National Health Insurance White Paper – 10 December 2015

National Health Insurance White Paper – 10 December 2015

The 97-page paper outlines the country’s path to universal health coverage over 14 years and proposes dramatic changes in the role of private medical aids and the National Health Laboratory Services among others.

Released on 10 December, the long awaited white paper begins by providing the background and justification of the country’s moves to join other countries like the Brazil, the United Kingdom and Thailand in introducing universal healthcare coverage.

The document notes that healthcare in South Africa is comprised of a two-tiered system divided along socio-economic lines. The private medical aid sector is comprised of 83 medical aid schemes that fund healthcare services for about 16 percent of the population. The paper noted that spending through medical schemes in South Africa is the highest in the world and is six times higher than in Organisation for Economic Co-operation and Development (OECD) countries

The paper argues that this two-tiered system has led to fragmented funding and risk pools in healthcare and posits that the creation of a National Health Insurance (NHI) will improve healthcare equity by combining fragmented private and public health funding pools and eliminating out-of-pocket payments.

The notes that the NHI will ultimately deliver a comprehensive package of health services that include services such as rehabilitation and palliative care, mental health care including that related to substance abuse and maternal and child health care.

NHI to be rolled out in three phases over 14 years

The document then goes onto describe the NHI’s implementation during a 14-year period. The first five-year period will focus on strengthening of the service delivery platform and the overall improvement of quality in the public health sector. A second, five-year phase will feature the roll out of a NHI card to all South Africans and permanent residents.

Foreign nationals and students with or without visas and temporary residents will be required to have private medical insurance. The document notes that a special contingency fund will be established to provide basic health coverage for refugees while asylum seekers will be guaranteed access to care in case of emergency and for notifiable conditions of public health concern.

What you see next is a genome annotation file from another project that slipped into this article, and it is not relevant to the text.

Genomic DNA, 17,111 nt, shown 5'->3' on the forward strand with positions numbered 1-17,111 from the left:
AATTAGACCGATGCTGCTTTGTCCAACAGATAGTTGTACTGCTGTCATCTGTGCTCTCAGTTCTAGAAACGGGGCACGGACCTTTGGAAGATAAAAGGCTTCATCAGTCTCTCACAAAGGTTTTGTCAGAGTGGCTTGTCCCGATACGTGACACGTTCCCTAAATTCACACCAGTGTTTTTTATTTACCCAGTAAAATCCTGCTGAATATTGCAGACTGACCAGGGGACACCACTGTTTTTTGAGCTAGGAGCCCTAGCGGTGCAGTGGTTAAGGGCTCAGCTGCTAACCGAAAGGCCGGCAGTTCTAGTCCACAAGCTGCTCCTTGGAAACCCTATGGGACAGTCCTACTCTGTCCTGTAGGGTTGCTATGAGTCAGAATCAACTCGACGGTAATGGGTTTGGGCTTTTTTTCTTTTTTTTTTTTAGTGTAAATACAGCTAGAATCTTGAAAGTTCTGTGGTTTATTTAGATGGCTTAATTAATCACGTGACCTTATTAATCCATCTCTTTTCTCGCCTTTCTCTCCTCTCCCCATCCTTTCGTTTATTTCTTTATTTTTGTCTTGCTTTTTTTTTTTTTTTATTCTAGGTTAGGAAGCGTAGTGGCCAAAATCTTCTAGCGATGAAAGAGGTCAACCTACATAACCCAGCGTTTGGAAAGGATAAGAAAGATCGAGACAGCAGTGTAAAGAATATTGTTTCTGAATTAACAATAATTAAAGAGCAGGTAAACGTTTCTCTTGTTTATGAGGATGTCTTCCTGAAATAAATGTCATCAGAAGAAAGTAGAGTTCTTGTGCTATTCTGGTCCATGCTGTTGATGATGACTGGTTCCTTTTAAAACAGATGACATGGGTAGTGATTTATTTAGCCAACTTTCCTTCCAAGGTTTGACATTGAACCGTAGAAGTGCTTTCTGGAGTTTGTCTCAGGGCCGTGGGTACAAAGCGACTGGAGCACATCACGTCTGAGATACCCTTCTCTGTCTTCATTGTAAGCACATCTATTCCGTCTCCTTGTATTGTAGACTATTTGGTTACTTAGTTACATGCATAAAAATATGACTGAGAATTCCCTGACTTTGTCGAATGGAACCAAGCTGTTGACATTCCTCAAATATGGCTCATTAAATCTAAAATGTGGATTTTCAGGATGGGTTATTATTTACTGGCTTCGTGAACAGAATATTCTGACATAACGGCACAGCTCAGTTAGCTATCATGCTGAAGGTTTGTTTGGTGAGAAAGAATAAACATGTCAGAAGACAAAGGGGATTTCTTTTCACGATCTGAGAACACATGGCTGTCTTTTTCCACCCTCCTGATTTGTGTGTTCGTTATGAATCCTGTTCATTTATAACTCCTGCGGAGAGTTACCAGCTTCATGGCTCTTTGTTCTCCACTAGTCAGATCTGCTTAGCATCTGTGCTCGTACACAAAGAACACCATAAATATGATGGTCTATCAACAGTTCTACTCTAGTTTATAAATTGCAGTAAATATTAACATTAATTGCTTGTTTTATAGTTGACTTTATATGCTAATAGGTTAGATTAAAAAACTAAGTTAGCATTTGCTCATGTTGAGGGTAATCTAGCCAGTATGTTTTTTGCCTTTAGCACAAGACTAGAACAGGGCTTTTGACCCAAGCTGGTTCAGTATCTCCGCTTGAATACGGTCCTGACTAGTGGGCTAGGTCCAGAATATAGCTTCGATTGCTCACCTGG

The document notes that ultimately private medical aids may supply “top up” services over and above a basic package of services that has yet to be defined. It also notes that given recent problems in funding the National Health Laboratory Service (NHLS), a new NHLS funding model will have to be developed.This phase will also see the introduction of long-awaited unique identifiers linked to the Department of Home Affairs and the creation of a transitional fund to purchase primary health care services from certified public and private providers. User fees in the form of direct out-of-pocket payments in public hospitals will be abolished to improve access to needed health services and to protect households from financial hardships.

The third and final phase of implementation will take place over the last four years and will focus on ensuring that the NHI Fund is fully functional. Administered by a the NHI Commission comprised of a diverse range of national experts, the fund will be charged with:

  • Pooling of all the financial resources allocated for purchasing personal health services for the entire population;
  • Strategic purchasing of personal health services on behalf of the entire population;
  • Contracting with all accredited NHI public providers and identified accredited private service providers;
  • Facilitating the procurement of goods and services for all NHI accredited and contracted facilities, whether in the public or private sector, in order to increase the buying power of the fund;
  • Administering the funding and purchasing of all personal health services that are provided through accredited and contracted providers;
  • Developing and implementing strategic mechanisms for procuring of goods including drugs, medical equipment and technology on behalf of providers that will be contracted;
  • Developing contracting and reimbursement strategies for contracted providers at various levels of care;
  • Undertaking audit and risk management to mitigate moral hazard, collate utilisation data and implement information management systems;
  • Maintaining the national database on the demographic and epidemiological profile of the population;
  • Undertaking health economic analysis, pharmaco-economic analysis, cost-benefit analysis and actuarial research and analysis to ensure sustainability of the fund; and
  • Undertaking ongoing research, monitoring and evaluation of the NHI’s impact on health outcomes.

The document concludes with a discussion of possible methods to finance this fund such as changes in payroll or value-added taxes. The white paper admits that the NHI’s financing requirements are uncertain, and in part depend on public health system improvements and medical scheme regulatory reforms which have not yet been fully articulated.


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